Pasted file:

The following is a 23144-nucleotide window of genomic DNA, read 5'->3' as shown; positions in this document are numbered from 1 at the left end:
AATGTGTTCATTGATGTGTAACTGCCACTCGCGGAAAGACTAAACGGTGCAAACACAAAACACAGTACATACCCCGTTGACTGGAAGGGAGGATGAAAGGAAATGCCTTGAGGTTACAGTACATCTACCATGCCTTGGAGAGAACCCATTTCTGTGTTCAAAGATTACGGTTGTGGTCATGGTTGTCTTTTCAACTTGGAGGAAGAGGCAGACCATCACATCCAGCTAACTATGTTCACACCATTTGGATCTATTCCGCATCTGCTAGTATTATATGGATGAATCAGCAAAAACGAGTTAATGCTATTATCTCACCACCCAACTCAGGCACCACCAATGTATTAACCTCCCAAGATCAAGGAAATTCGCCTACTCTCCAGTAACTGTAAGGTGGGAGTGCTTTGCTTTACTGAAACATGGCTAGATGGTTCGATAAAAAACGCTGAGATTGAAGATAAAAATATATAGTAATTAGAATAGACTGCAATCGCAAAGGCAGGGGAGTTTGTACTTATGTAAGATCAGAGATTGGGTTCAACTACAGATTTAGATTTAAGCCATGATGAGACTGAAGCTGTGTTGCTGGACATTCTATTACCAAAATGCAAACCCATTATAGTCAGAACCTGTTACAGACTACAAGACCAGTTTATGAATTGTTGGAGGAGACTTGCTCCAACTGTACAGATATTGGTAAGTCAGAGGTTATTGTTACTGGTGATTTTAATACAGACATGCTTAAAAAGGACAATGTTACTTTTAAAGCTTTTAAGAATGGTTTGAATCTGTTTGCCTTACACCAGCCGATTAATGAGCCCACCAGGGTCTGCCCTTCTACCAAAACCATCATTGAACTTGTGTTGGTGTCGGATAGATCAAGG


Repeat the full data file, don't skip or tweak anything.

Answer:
The following is a 23144-nucleotide window of genomic DNA, read 5'->3' as shown; positions in this document are numbered from 1 at the left end:
AATGTGTTCATTGATGTGTAACTGCCACTCGCGGAAAGACTAAACGGTGCAAACACAAAACACAGTACATACCCCGTTGACTGGAAGGGAGGATGAAAGGAAATGCCTTGAGGTTACAGTACATCTACCATGCCTTGGAGAGAACCCATTTCTGTGTTCAAAGATTACGGTTGTGGTCATGGTTGTCTTTTCAACTTGGAGGAAGAGGCAGACCATCACATCCAGCTAACTATGTTCACACCATTTGGATCTATTCCGCATCTGCTAGTATTATATGGATGAATCAGCAAAAACGAGTTAATGCTATTATCTCACCACCCAACTCAGGCACCACCAATGTATTAACCTCCCAAGATCAAGGAAATTCGCCTACTCTCCAGTAACTGTAAGGTGGGAGTGCTTTGCTTTACTGAAACATGGCTAGATGGTTCGATAAAAAACGCTGAGATTGAAGATAAAAATATATAGTAATTAGAATAGACTGCAATCGCAAAGGCAGGGGAGTTTGTACTTATGTAAGATCAGAGATTGGGTTCAACTACAGATTTAGATTTAAGCCATGATGAGACTGAAGCTGTGTTGCTGGACATTCTATTACCAAAATGCAAACCCATTATAGTCAGAACCTGTTACAGACTACAAGACCAGTTTATGAATTGTTGGAGGAGACTTGCTCCAACTGTACAGATATTGGTAAGTCAGAGGTTATTGTTACTGGTGATTTTAATACAGACATGCTTAAAAAGGACAATGTTACTTTTAAAGCTTTTAAGAATGGTTTGAATCTGTTTGCCTTACACCAGCCGATTAATGAGCCCACCAGGGTCTGCCCTTCTACCAAAACCATCATTGAACTTGTGTTGGTGTCGGATAGATCAAGG